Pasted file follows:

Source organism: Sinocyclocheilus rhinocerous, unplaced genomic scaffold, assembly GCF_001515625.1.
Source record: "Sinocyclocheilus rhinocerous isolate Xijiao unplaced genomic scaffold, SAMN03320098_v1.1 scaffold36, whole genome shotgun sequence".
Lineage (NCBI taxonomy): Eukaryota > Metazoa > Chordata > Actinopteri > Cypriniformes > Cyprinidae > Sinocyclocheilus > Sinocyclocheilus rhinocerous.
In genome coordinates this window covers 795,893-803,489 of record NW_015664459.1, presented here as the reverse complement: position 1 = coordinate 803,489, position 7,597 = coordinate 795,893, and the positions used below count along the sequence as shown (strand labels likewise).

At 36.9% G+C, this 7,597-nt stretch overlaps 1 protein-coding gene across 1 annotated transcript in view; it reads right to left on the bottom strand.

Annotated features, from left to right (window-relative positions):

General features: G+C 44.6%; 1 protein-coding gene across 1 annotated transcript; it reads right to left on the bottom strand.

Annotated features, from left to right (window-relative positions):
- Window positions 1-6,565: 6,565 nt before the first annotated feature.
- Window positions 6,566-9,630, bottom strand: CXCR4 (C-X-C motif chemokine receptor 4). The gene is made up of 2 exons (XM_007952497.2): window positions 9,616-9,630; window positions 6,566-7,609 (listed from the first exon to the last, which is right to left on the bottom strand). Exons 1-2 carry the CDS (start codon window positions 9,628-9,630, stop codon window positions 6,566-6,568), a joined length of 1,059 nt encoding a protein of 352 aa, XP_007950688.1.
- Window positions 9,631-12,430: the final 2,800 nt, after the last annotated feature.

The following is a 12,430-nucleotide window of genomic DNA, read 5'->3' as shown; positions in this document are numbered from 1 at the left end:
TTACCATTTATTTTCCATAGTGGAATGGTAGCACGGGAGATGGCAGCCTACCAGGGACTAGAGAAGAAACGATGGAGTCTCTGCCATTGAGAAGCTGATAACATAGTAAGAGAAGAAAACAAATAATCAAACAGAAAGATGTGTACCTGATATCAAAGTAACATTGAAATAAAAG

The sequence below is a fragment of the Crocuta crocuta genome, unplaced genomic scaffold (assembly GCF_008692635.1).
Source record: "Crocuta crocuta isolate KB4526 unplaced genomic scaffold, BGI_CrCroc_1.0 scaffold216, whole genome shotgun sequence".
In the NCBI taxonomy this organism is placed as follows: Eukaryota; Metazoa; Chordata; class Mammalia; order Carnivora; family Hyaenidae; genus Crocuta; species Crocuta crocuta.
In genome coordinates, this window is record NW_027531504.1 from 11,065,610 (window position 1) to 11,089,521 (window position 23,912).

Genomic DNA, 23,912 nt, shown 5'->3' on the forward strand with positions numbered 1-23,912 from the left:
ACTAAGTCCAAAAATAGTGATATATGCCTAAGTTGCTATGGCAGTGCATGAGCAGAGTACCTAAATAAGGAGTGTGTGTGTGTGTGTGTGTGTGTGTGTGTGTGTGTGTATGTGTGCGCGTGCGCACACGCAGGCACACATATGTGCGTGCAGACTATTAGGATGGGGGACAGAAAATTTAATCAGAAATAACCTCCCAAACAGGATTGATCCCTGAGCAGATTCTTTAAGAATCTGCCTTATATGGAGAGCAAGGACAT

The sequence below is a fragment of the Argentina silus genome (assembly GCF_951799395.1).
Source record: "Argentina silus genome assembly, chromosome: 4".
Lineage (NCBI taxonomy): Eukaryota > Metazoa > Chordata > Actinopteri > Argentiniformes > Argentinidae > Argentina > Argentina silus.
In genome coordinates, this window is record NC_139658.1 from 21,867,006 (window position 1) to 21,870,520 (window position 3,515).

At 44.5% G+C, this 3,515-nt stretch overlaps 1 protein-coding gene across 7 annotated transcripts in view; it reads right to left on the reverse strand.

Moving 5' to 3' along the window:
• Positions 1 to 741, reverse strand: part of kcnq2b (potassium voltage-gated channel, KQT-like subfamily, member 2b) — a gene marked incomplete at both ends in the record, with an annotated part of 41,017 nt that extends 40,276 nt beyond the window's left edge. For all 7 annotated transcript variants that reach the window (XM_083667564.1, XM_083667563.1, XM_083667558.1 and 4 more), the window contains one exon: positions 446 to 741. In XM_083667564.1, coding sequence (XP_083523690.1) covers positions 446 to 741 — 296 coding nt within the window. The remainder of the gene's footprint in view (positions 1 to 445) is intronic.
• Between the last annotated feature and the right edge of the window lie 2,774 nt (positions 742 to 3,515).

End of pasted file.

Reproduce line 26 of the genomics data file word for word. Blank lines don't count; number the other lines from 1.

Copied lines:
• Positions 1 to 741, reverse strand: part of kcnq2b (potassium voltage-gated channel, KQT-like subfamily, member 2b) — a gene marked incomplete at both ends in the record, with an annotated part of 41,017 nt that extends 40,276 nt beyond the window's left edge. For all 7 annotated transcript variants that reach the window (XM_083667564.1, XM_083667563.1, XM_083667558.1 and 4 more), the window contains one exon: positions 446 to 741. In XM_083667564.1, coding sequence (XP_083523690.1) covers positions 446 to 741 — 296 coding nt within the window. The remainder of the gene's footprint in view (positions 1 to 445) is intronic.